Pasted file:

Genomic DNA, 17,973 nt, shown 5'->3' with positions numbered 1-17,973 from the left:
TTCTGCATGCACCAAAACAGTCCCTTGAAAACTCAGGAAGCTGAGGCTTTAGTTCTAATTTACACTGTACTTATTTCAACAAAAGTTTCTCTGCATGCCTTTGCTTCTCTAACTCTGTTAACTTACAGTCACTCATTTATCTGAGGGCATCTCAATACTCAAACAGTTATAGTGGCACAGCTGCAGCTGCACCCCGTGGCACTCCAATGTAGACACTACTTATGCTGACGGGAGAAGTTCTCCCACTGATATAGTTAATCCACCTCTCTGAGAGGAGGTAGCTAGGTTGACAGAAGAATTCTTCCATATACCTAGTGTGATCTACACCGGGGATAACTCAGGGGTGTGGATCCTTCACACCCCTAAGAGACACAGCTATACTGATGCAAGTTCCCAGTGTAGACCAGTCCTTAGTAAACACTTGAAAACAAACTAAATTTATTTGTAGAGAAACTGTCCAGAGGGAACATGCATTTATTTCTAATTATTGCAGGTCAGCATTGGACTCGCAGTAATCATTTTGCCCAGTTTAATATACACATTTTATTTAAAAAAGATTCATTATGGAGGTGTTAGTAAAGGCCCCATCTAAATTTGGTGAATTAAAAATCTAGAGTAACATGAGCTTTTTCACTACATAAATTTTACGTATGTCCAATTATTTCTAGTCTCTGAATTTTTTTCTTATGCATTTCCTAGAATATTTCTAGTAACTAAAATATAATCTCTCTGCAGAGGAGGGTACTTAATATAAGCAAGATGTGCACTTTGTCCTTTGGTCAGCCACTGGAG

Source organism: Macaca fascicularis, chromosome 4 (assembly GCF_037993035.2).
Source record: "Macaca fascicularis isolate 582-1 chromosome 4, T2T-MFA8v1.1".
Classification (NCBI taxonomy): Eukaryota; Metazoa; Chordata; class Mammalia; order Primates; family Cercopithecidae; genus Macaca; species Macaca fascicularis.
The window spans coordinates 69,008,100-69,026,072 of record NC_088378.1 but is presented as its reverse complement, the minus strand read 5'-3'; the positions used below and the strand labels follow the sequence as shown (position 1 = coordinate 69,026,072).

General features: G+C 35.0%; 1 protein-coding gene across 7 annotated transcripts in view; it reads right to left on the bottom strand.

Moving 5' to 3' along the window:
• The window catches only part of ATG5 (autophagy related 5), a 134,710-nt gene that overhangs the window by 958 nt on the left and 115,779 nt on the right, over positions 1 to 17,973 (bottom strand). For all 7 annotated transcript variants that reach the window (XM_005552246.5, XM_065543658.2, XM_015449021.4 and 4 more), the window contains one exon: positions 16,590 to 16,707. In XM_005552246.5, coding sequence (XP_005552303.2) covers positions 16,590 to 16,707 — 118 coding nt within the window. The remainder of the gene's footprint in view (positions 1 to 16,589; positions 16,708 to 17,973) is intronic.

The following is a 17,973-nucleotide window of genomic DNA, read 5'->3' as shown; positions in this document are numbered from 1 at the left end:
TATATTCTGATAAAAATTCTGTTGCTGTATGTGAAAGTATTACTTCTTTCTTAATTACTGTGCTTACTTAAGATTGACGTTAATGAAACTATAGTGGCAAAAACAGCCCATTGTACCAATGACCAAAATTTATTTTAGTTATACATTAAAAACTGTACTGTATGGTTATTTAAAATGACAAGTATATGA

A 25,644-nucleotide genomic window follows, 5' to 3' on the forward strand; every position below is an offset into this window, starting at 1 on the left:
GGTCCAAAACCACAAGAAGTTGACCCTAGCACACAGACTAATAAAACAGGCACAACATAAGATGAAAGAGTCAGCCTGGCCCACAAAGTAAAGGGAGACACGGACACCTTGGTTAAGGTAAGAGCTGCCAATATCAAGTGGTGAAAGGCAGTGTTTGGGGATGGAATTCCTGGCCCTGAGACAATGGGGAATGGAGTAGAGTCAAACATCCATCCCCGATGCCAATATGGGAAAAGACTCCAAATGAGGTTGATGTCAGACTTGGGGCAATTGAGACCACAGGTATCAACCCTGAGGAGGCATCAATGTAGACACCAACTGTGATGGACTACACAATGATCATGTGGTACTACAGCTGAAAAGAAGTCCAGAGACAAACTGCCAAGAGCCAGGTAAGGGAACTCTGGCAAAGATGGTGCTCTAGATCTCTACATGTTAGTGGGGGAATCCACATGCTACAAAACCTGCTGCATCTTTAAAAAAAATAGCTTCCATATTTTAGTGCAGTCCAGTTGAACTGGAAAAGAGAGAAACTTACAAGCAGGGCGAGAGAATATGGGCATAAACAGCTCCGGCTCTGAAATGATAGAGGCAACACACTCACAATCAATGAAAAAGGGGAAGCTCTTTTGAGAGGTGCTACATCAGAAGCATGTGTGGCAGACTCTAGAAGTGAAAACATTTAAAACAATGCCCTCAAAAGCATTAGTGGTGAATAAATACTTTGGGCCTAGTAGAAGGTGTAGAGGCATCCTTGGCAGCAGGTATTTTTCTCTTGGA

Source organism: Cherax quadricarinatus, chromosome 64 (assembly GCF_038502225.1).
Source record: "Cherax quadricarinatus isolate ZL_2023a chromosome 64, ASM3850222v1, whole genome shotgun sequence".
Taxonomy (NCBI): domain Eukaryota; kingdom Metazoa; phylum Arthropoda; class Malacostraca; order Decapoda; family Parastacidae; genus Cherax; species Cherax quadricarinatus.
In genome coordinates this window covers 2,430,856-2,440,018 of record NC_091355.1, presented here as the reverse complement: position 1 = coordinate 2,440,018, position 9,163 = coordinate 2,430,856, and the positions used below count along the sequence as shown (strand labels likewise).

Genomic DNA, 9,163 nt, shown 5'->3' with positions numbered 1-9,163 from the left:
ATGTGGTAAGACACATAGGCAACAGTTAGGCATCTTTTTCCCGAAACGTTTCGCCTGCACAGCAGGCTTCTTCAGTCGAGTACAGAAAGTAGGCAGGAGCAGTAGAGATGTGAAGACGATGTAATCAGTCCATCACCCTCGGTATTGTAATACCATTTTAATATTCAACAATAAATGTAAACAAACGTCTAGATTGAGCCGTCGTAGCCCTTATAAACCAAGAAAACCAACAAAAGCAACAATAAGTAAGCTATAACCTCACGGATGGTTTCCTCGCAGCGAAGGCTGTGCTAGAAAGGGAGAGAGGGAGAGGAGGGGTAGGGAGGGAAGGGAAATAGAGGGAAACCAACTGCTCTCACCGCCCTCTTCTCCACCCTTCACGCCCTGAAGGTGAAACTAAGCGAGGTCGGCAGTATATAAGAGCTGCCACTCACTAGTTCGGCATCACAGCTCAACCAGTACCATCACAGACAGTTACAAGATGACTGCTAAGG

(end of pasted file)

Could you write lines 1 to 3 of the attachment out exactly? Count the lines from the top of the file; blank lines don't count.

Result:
Genomic DNA, 17,973 nt, shown 5'->3' with positions numbered 1-17,973 from the left:
TTCTGCATGCACCAAAACAGTCCCTTGAAAACTCAGGAAGCTGAGGCTTTAGTTCTAATTTACACTGTACTTATTTCAACAAAAGTTTCTCTGCATGCCTTTGCTTCTCTAACTCTGTTAACTTACAGTCACTCATTTATCTGAGGGCATCTCAATACTCAAACAGTTATAGTGGCACAGCTGCAGCTGCACCCCGTGGCACTCCAATGTAGACACTACTTATGCTGACGGGAGAAGTTCTCCCACTGATATAGTTAATCCACCTCTCTGAGAGGAGGTAGCTAGGTTGACAGAAGAATTCTTCCATATACCTAGTGTGATCTACACCGGGGATAACTCAGGGGTGTGGATCCTTCACACCCCTAAGAGACACAGCTATACTGATGCAAGTTCCCAGTGTAGACCAGTCCTTAGTAAACACTTGAAAACAAACTAAATTTATTTGTAGAGAAACTGTCCAGAGGGAACATGCATTTATTTCTAATTATTGCAGGTCAGCATTGGACTCGCAGTAATCATTTTGCCCAGTTTAATATACACATTTTATTTAAAAAAGATTCATTATGGAGGTGTTAGTAAAGGCCCCATCTAAATTTGGTGAATTAAAAATCTAGAGTAACATGAGCTTTTTCACTACATAAATTTTACGTATGTCCAATTATTTCTAGTCTCTGAATTTTTTTCTTATGCATTTCCTAGAATATTTCTAGTAACTAAAATATAATCTCTCTGCAGAGGAGGGTACTTAATATAAGCAAGATGTGCACTTTGTCCTTTGGTCAGCCACTGGAG

Source organism: Macaca fascicularis, chromosome 4 (assembly GCF_037993035.2).